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Modern Portfolio Theory is Dead...?

At a recent luncheon, I watched the Chief Investment Officer of Northern Trust make arguments that seem all too common this year.

His main point was that using Modern Portfolio Theory (MPT) is "the old way of doing things" because in 2008, assets that should have zig-zagged independently all dropped last year.  The implication, of course, is that diversification failed when it was needed most, and that asset allocation doesn't work.

I find this to be a typical gimmick to lure people (new customers) who got slaughtered by investment markets last year and are searching for better ways to invest their money.  But allow me to pick apart their main arguments:

Their Point: Correlations are not stable and go to one (1) during a crisis; so regardless of whether you have real estate, international stocks, or small cap stocks, it will not do you any good.

My Counterpoint: Many studies show that this conclusion is not true.  Work by Loretan & English as well as Kim & Finger and Ragea show that higher correlations are simply a result of higher volatility, not because of some "contagion" spreading across equity investments; that correlations apparently increase, but don't actually change.

If they really believed this claim, their portfolios would only include two assets, the market index (S&P 500) and US treasury bills; however, their sample portfolio included allocations to real estate and hedge funds.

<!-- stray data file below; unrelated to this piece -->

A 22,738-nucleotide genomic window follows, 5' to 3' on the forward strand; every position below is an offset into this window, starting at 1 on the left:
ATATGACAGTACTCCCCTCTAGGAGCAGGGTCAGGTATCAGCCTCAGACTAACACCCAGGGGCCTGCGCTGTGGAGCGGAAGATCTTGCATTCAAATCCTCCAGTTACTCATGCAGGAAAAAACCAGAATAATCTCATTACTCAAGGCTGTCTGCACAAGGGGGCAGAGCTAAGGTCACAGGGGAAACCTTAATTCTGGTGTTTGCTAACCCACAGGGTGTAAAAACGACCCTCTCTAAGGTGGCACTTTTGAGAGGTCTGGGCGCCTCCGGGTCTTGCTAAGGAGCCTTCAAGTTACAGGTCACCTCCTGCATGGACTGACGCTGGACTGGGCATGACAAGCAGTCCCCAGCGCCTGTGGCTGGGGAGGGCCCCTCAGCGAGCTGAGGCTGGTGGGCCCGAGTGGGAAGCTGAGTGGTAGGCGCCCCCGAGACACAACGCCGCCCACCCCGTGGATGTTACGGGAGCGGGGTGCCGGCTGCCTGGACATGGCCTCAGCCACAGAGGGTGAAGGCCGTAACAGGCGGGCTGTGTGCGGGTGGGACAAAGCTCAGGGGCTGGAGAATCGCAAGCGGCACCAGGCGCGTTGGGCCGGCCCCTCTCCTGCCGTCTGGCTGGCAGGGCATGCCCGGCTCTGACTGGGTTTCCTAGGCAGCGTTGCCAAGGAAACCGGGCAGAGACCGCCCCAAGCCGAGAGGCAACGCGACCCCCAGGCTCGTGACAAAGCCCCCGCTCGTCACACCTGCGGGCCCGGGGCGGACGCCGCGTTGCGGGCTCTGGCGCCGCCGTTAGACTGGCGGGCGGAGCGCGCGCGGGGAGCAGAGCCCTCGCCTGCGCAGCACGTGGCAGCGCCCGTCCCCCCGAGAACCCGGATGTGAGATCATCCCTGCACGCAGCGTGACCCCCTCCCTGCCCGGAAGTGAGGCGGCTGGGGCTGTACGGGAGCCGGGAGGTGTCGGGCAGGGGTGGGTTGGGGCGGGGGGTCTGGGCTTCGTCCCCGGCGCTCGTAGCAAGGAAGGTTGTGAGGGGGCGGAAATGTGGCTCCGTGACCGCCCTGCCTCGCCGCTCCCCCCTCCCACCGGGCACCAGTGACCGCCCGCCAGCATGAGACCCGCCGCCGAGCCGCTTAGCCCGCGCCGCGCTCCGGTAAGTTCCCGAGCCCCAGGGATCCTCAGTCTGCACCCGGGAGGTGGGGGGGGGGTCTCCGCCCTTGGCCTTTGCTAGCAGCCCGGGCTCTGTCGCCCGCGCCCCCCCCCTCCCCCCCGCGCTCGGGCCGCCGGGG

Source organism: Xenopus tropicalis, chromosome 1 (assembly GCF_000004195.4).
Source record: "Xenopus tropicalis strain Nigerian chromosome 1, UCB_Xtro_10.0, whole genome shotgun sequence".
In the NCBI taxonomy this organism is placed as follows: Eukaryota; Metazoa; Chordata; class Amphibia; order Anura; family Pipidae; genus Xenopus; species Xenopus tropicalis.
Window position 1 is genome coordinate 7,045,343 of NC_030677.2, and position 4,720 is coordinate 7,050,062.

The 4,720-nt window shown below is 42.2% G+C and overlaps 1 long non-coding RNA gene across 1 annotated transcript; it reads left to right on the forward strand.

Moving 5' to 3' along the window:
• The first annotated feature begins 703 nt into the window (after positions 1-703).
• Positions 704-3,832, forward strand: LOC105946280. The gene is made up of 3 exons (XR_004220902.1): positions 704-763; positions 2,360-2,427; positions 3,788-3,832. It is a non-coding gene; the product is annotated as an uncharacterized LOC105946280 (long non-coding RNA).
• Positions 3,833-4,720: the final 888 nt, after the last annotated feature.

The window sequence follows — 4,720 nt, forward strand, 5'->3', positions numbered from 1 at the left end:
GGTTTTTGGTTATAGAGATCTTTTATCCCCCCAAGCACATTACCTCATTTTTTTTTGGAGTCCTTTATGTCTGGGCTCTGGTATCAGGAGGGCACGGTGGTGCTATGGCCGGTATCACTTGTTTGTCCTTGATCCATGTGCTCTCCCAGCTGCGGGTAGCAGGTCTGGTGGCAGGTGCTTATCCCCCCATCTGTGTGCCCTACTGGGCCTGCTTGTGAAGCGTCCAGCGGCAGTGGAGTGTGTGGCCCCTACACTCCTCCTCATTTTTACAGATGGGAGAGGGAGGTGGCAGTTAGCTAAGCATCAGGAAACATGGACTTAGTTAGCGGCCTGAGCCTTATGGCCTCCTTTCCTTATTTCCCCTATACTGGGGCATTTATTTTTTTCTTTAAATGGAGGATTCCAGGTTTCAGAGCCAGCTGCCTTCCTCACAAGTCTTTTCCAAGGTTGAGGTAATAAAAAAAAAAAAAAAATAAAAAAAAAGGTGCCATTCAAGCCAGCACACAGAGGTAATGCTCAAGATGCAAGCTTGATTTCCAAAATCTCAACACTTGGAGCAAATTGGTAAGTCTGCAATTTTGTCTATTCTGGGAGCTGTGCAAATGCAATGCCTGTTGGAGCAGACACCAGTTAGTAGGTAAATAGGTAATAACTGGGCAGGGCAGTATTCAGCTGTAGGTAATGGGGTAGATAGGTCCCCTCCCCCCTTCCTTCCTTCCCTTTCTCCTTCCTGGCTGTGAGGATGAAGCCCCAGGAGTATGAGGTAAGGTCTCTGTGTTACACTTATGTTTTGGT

Their Point:  You should create a cash flow immunized portfolio to minimize the potential shortfall.  In other words, treat your portfolio like a pension fund.

My Counterpoint:  This strategy may be useful in many situations, but equally inappropriate in just as many others.  If you knew with a high degree of confidence that the objectives, timing, and risk tolerance would not change over time, or with changes in market conditions, then you have a much better case with the immunization strategy.  The reality is that life happens, goals shift, tax laws change, and among other things, people change.

Their Point:  Diversificaton failed, MPT is dead.

My Counterpoint:  Modern Portfolio Theory has long been abused by many practitioners; particularly by those who rely on mean-variance optimization software - as if mean returns and variance are the only important factors?!  What does it say on all investment literature? Past performance is no indication or guarantee of future performance.  Yet, many practitioners plug in historical return information into their software to finalize an asset allocation model:  Garbage in, Garbage out.

In the end it's just a theory; so what happens in practice?  When the father of MPT, Harry Markowitz, was asked how he would invest among stocks and bonds, instead of making intricate calculations, he replied, "My intention was to minimize my future regret... So I split my contributions 50/50 between bonds and equities."

Markowitz chose to minimize his regret instead of minimizing portfolio variance!